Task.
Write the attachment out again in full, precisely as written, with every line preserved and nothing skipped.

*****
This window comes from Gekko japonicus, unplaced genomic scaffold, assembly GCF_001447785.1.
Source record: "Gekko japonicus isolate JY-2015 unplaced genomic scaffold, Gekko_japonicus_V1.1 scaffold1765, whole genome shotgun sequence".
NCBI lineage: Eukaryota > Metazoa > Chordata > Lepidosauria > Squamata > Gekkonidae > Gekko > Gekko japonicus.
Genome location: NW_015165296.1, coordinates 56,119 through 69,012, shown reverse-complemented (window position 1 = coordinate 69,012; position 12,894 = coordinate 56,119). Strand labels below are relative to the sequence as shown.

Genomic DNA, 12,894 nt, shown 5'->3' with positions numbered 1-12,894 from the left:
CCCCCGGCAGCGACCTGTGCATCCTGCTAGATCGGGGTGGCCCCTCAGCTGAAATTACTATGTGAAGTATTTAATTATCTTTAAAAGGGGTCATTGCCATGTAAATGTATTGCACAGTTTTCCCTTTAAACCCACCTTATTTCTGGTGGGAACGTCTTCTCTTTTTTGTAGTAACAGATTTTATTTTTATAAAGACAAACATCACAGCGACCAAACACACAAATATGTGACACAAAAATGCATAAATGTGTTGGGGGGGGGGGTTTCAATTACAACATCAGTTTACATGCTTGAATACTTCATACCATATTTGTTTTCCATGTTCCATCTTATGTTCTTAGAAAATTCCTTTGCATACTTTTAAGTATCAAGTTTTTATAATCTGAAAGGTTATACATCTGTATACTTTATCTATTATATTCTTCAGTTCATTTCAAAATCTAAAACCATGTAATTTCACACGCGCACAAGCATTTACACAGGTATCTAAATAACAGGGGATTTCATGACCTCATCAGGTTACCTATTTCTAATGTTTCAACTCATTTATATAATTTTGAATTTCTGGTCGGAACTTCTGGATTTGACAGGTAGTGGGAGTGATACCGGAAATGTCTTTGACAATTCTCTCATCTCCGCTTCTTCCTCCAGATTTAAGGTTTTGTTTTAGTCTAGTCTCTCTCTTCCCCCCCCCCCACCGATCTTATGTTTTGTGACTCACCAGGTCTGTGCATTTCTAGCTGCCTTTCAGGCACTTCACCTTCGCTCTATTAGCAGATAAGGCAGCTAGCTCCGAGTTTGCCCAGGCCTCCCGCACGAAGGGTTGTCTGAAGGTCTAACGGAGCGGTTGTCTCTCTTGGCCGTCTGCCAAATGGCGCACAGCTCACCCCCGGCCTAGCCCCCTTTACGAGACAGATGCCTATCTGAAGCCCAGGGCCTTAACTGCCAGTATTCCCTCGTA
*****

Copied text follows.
This window comes from Gekko japonicus, unplaced genomic scaffold, assembly GCF_001447785.1.
Source record: "Gekko japonicus isolate JY-2015 unplaced genomic scaffold, Gekko_japonicus_V1.1 scaffold1765, whole genome shotgun sequence".
NCBI lineage: Eukaryota > Metazoa > Chordata > Lepidosauria > Squamata > Gekkonidae > Gekko > Gekko japonicus.
Genome location: NW_015165296.1, coordinates 56,119 through 69,012, shown reverse-complemented (window position 1 = coordinate 69,012; position 12,894 = coordinate 56,119). Strand labels below are relative to the sequence as shown.

Genomic DNA, 12,894 nt, shown 5'->3' with positions numbered 1-12,894 from the left:
CCCCCGGCAGCGACCTGTGCATCCTGCTAGATCGGGGTGGCCCCTCAGCTGAAATTACTATGTGAAGTATTTAATTATCTTTAAAAGGGGTCATTGCCATGTAAATGTATTGCACAGTTTTCCCTTTAAACCCACCTTATTTCTGGTGGGAACGTCTTCTCTTTTTTGTAGTAACAGATTTTATTTTTATAAAGACAAACATCACAGCGACCAAACACACAAATATGTGACACAAAAATGCATAAATGTGTTGGGGGGGGGGGTTTCAATTACAACATCAGTTTACATGCTTGAATACTTCATACCATATTTGTTTTCCATGTTCCATCTTATGTTCTTAGAAAATTCCTTTGCATACTTTTAAGTATCAAGTTTTTATAATCTGAAAGGTTATACATCTGTATACTTTATCTATTATATTCTTCAGTTCATTTCAAAATCTAAAACCATGTAATTTCACACGCGCACAAGCATTTACACAGGTATCTAAATAACAGGGGATTTCATGACCTCATCAGGTTACCTATTTCTAATGTTTCAACTCATTTATATAATTTTGAATTTCTGGTCGGAACTTCTGGATTTGACAGGTAGTGGGAGTGATACCGGAAATGTCTTTGACAATTCTCTCATCTCCGCTTCTTCCTCCAGATTTAAGGTTTTGTTTTAGTCTAGTCTCTCTCTTCCCCCCCCCCCACCGATCTTATGTTTTGTGACTCACCAGGTCTGTGCATTTCTAGCTGCCTTTCAGGCACTTCACCTTCGCTCTATTAGCAGATAAGGCAGCTAGCTCCGAGTTTGCCCAGGCCTCCCGCACGAAGGGTTGTCTGAAGGTCTAACGGAGCGGTTGTCTCTCTTGGCCGTCTGCCAAATGGCGCACAGCTCACCCCCGGCCTAGCCCCCTTTACGAGACAGATGCCTATCTGAAGCCCAGGGCCTTAACTGCCAGTATTCCCTCGTA